Chinese consumers want information in the moment. And that often means people are searching for something on their smartphone or tablet (maybe both). They want to know the nearest store or opening times or want to purchase a new jacket while they’re commuting to work. That is why the mobile component of a marketing-communications strategy should weave throughout the plan as an essential fibre, not just an add-on. People are already engaged on the mobile internet, so talk to them where they live.
The mobile app of the moment for doing that, with over 400 million active users, is WeChat. It is changing how people communicate and how brands can bring value to consumers. It pushes the social-media envelope and incorporates entertainment, e-commerce, mobile payments, news, and more all into one venue with mobile at the core.
With 3.5 million official accounts, and parent company Tencent constantly adding features, WeChat continues to prove its relevance to users as well as its potential for brands. Official accounts range from celebrities or media outlets to companies, all trying to connect with the chat platform’s large user base. But it takes more than just presence on the platform. You need relevant content and services to keep users interested.
People keep using WeChat because they get information in real-time (through automated responses prompted by keywords) and can complete important tasks quickly.
- Through China Southern Airlines’ WeChat account, users can book plane tickets, select seats and more all within the app.
- DHL’s account lets users track packages and check news. It also provides a unique service for overseas students, offering study-abroad tips and showing them where they can pick-up packages.
- Last fall, device maker Xiaomi sold 150,000 smartphones within 10 minutes all via WeChat.
The platform has important features of a standalone app and gives users the ease of doing many things inside one application. WeChat started out as a simple chat application and has evolved into a social network centered on one-to-one relationships. Fans who connect with brands on the platform therefore become more valuable than “followers” on other social media because they have accepted the brand into their “inner circles.” The advantage for brands is they can hold a position on a user’s interface that is on par with friends and family. Brands can reach consumers in the space where they spend most of their time socialising digitally.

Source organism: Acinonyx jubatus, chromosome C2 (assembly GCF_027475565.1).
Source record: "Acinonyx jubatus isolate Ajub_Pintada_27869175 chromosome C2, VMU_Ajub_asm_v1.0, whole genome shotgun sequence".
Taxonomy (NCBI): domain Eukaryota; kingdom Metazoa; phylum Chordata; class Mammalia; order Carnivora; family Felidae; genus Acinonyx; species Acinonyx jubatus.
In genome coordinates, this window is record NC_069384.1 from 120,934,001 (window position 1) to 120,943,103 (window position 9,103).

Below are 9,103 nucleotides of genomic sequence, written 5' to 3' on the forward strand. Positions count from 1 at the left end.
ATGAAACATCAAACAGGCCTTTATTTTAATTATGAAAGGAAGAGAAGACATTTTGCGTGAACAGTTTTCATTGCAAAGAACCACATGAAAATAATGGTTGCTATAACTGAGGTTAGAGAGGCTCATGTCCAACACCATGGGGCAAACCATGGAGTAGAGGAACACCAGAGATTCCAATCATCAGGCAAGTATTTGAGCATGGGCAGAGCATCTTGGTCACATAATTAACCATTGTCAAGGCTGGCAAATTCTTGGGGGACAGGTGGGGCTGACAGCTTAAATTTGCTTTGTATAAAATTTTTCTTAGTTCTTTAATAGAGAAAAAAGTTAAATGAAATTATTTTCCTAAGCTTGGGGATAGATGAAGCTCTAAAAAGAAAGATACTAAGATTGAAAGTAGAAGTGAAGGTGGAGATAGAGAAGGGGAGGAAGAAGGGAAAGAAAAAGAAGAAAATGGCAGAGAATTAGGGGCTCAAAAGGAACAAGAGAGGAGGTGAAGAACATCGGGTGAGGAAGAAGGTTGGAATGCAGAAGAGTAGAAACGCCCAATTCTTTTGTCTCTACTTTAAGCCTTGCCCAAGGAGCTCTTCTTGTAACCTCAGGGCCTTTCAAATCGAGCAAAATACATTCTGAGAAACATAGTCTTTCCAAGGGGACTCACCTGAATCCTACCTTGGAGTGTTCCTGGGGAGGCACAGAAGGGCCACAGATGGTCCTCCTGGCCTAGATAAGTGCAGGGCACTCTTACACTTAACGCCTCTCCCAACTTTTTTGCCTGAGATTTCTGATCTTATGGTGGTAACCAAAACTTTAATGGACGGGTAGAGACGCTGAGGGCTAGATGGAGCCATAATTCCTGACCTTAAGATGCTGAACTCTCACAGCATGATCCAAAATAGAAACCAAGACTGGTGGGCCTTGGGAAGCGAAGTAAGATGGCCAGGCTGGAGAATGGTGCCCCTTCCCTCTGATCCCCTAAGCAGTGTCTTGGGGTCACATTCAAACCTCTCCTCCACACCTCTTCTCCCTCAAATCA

Operating on WeChat gives brands another digital touchpoint but it also adds a social CRM system. With a service account, companies can address user needs in real-time via automated responses. For example, a person looking for a shoe store can ask the official account about store openings, seasonal promotions, store information, etc. The official account can then generate automated responses. Integrating loyalty programs and payments via WeChat adds a tracking dimension for in-store interactions and shopping habits. All this information can be organised to improve business processes and sales.
Segmenting users into different groups, according to location, tags, etc, is another way brands can manage WeChat fans. Whether it is media or a VIP stakeholder, each individual person’s WeChat experience with the same brand can be different and tailored.
If a reporter is only interested in menswear, a clothing brand could tag this person and send relevant menswear news. Brands can manage the tactic through the WeChat official accounts platform as well as third party platforms.
Although WeChat came from humble chat beginnings, it is emerging as a key platform for mobile engagement in China. It gives consumers that in-the-moment experience they demand and opens the door for brands to play a role in mobile lives. To reach China’s consumers today, brands need mobile-to-the-core strategies. While new regulations about registered accounts in China first made brands and users more cautious, the net effect has been barely a blip. WeChat still puts communication innovations within grasp for brands and the CRM potential may be the most powerful aspect.
Alice Hu is manager, social and digital Asia at MSLGroup